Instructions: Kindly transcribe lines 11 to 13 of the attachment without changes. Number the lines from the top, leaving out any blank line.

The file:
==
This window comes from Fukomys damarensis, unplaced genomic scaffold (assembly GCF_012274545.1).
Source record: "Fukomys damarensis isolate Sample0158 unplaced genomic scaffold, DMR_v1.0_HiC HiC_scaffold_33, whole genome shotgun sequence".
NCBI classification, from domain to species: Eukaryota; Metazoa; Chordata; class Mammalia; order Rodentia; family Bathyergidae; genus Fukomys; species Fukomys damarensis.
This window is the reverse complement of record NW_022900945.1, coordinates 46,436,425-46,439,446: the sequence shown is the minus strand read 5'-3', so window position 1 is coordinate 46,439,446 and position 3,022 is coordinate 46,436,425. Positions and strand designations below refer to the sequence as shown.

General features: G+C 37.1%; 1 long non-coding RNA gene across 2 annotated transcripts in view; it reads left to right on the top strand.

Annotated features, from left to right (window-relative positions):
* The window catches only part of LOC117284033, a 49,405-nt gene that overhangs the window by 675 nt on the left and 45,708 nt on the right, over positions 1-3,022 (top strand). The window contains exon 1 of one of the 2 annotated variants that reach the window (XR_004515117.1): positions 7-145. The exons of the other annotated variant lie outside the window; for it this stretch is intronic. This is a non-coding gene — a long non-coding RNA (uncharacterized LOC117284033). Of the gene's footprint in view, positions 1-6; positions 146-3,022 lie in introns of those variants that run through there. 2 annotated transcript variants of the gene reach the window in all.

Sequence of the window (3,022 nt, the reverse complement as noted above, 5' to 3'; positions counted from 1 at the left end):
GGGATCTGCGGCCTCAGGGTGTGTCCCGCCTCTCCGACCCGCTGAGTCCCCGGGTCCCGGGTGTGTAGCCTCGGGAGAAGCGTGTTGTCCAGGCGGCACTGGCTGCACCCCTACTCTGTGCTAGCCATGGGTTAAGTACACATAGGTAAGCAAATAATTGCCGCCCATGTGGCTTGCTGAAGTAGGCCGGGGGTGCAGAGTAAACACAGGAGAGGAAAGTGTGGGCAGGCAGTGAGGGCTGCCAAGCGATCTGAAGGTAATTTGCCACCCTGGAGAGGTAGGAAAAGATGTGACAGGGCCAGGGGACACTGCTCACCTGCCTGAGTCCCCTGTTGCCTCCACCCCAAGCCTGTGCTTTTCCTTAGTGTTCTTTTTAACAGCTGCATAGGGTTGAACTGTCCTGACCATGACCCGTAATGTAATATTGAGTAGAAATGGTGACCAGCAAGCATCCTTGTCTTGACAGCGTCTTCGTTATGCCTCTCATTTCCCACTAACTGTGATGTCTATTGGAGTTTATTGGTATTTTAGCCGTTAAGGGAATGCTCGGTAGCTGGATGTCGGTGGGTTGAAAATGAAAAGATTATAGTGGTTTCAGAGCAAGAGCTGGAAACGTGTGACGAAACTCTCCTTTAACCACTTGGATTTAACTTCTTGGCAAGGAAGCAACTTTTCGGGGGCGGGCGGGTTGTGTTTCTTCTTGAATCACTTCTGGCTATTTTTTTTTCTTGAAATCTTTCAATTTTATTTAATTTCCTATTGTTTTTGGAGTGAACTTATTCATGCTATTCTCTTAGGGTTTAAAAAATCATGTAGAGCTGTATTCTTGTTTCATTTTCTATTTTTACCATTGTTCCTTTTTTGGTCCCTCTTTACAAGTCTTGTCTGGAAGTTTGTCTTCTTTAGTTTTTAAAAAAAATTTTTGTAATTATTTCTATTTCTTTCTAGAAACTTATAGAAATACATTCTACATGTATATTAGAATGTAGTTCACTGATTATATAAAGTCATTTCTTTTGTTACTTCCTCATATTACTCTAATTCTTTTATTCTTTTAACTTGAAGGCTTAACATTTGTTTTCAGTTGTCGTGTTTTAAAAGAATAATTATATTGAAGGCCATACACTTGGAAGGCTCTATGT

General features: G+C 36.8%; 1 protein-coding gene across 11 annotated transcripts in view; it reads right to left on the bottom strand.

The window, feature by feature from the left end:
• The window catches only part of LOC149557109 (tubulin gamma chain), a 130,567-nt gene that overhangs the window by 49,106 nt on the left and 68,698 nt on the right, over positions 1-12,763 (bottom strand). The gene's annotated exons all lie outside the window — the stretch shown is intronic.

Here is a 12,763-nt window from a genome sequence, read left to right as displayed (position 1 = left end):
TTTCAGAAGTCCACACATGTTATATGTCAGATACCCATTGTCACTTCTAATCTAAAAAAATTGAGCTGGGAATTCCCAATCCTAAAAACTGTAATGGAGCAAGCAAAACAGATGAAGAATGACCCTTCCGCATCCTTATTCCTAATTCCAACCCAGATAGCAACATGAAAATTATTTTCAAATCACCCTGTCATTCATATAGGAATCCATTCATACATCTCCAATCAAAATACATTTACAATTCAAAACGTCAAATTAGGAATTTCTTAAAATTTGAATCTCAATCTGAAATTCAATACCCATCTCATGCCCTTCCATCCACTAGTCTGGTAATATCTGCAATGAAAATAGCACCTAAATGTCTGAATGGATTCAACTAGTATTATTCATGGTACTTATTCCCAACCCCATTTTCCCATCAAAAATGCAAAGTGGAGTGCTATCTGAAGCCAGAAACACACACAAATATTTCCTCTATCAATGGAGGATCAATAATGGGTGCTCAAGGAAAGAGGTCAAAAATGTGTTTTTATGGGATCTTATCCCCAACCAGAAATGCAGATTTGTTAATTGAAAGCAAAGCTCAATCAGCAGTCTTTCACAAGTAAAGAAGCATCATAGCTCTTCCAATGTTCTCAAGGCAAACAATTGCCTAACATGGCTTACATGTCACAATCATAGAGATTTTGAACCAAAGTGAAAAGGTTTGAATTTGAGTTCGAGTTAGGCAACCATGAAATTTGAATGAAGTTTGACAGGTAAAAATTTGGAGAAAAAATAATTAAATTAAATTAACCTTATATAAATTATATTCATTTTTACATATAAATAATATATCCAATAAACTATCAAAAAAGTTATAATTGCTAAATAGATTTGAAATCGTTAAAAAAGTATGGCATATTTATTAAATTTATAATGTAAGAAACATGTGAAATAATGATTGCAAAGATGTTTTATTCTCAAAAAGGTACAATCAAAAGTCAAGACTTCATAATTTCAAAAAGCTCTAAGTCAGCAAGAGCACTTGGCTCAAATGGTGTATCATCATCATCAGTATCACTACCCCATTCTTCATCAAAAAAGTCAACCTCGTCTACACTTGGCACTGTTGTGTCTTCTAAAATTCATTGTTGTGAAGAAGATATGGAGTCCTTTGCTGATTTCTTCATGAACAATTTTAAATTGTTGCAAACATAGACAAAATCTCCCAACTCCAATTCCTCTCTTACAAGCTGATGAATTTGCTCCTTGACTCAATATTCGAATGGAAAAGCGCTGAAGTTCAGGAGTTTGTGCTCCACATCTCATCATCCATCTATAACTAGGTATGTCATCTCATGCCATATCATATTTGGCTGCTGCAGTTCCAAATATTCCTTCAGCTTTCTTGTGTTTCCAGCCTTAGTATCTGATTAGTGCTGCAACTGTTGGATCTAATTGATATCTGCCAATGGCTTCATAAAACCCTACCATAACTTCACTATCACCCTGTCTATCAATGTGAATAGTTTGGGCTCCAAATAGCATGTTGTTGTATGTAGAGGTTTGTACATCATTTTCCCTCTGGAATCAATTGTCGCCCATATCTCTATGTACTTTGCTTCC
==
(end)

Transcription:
The window, feature by feature from the left end:
• The window catches only part of LOC149557109 (tubulin gamma chain), a 130,567-nt gene that overhangs the window by 49,106 nt on the left and 68,698 nt on the right, over positions 1-12,763 (bottom strand). The gene's annotated exons all lie outside the window — the stretch shown is intronic.

Here is a 12,763-nt window from a genome sequence, read left to right as displayed (position 1 = left end):